As such, virtual memory is beyond consciousness or recollection: ‘[i]t is we who belong to memory, to different planes of the past’ (Al-Saji 2004, p. 228). By its very nature, virtual memory may only be presupposed—it is known only through its actualisation in the present moment and this actualisation will depend upon the position from which virtual memory is approached. As such, ‘The present makes an appeal according to the requirements or needs of the present situation’ (Deleuze 1991, p. 62) and from this appeal we place ourselves at a particular level of the virtual past, at a particular level of tension. Actual present and virtual memory coexist according to the needs of the present, and the actualisation of virtual memory at a particular level allows for the rearrangement of the virtual elements actualised. ‘The pure past is of the past, but amenable to change through the occurrence of any new present’ (Williams 2003, p. 96). Memory will contract and rotate towards the situation at hand (Deleuze 1991, p. 64).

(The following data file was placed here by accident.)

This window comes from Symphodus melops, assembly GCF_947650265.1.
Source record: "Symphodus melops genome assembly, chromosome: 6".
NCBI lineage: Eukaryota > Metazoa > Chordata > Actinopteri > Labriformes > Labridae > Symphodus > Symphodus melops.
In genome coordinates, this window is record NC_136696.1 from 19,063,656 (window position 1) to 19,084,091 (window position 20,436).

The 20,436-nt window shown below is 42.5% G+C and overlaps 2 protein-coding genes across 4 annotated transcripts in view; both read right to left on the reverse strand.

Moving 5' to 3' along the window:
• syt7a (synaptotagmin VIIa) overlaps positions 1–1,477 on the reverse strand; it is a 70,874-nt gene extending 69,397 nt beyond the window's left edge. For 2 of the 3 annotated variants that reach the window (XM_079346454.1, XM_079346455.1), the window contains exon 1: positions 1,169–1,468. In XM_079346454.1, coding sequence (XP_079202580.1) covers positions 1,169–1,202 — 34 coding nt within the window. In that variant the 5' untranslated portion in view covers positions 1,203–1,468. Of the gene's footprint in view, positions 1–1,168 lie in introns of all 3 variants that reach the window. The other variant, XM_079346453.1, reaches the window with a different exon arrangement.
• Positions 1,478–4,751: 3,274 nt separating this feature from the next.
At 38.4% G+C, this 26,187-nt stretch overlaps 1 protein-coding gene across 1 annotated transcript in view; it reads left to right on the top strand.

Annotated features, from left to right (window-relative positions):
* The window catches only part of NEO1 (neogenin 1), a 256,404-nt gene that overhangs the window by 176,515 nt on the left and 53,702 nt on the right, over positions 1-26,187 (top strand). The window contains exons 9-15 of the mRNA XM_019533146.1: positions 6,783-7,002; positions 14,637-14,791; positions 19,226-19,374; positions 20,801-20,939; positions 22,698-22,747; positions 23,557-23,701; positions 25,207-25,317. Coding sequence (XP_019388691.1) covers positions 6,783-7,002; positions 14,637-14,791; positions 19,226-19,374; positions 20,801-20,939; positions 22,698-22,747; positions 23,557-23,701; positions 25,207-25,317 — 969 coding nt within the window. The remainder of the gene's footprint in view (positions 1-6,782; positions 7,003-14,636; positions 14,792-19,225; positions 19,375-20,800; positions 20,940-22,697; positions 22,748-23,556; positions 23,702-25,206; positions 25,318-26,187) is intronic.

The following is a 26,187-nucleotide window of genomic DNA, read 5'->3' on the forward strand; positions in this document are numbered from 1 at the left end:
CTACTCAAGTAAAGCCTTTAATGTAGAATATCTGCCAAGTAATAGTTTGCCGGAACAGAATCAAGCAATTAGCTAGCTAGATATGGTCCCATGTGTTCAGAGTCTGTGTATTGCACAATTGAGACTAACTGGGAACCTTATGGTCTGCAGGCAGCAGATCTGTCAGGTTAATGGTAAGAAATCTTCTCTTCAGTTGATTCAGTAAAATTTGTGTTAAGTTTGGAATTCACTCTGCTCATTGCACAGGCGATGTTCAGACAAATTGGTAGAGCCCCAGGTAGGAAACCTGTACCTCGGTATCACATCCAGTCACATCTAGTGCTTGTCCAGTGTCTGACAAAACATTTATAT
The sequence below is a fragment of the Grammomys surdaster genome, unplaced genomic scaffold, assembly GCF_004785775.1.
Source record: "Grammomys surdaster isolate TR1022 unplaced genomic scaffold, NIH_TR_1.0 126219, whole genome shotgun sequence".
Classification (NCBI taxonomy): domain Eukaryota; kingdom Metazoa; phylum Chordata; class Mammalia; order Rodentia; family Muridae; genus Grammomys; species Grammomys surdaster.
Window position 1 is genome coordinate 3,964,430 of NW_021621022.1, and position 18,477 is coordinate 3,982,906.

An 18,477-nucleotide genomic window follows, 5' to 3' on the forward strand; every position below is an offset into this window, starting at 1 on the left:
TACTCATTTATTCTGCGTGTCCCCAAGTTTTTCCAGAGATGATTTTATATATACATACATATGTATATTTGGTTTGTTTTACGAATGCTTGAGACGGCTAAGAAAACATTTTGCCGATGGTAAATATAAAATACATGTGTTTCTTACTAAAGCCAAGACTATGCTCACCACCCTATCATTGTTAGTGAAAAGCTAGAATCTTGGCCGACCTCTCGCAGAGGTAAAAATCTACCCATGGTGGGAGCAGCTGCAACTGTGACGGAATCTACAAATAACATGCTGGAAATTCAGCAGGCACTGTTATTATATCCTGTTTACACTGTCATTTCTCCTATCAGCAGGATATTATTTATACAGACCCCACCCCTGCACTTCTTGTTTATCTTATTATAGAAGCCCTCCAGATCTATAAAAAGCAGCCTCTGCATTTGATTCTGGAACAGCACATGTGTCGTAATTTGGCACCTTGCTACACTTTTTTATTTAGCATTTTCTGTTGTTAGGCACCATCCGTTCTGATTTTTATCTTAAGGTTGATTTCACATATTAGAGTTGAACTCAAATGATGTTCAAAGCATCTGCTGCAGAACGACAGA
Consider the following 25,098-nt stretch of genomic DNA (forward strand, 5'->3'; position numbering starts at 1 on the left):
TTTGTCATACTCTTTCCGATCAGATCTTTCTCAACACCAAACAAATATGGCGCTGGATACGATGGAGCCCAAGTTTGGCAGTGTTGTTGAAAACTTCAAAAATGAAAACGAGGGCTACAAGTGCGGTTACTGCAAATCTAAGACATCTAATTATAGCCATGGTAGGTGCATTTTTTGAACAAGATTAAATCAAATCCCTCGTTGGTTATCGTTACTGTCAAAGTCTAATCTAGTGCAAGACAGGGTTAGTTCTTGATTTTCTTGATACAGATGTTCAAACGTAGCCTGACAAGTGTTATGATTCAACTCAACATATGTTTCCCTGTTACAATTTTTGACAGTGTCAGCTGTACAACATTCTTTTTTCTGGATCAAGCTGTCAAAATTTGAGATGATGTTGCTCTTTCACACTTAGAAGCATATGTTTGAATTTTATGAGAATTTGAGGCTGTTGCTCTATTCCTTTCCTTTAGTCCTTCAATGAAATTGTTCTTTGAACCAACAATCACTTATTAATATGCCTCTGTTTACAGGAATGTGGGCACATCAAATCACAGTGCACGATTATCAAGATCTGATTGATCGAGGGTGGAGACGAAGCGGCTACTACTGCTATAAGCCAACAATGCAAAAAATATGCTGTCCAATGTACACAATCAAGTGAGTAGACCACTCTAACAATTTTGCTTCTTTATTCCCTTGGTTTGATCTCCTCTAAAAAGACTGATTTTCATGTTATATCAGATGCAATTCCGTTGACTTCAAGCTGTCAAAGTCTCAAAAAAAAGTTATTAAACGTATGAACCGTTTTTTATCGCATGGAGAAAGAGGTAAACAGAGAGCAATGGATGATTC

Just as a multiplicitous virtual memory is actualised at a particular level of tension according to the perception of a present moment, the virtual memory of law, or the ‘pure past of law’ (Lefebvre 2008, p. 147), is actualised as a singular and coherent legal narrative through the process of judgment. For Lefebvre, judgment is the act of perceiving a legal issue and using the specifics of this perception to actualise the virtual memory of law at a particular level of tension. This creates a clear and coherent legal argument: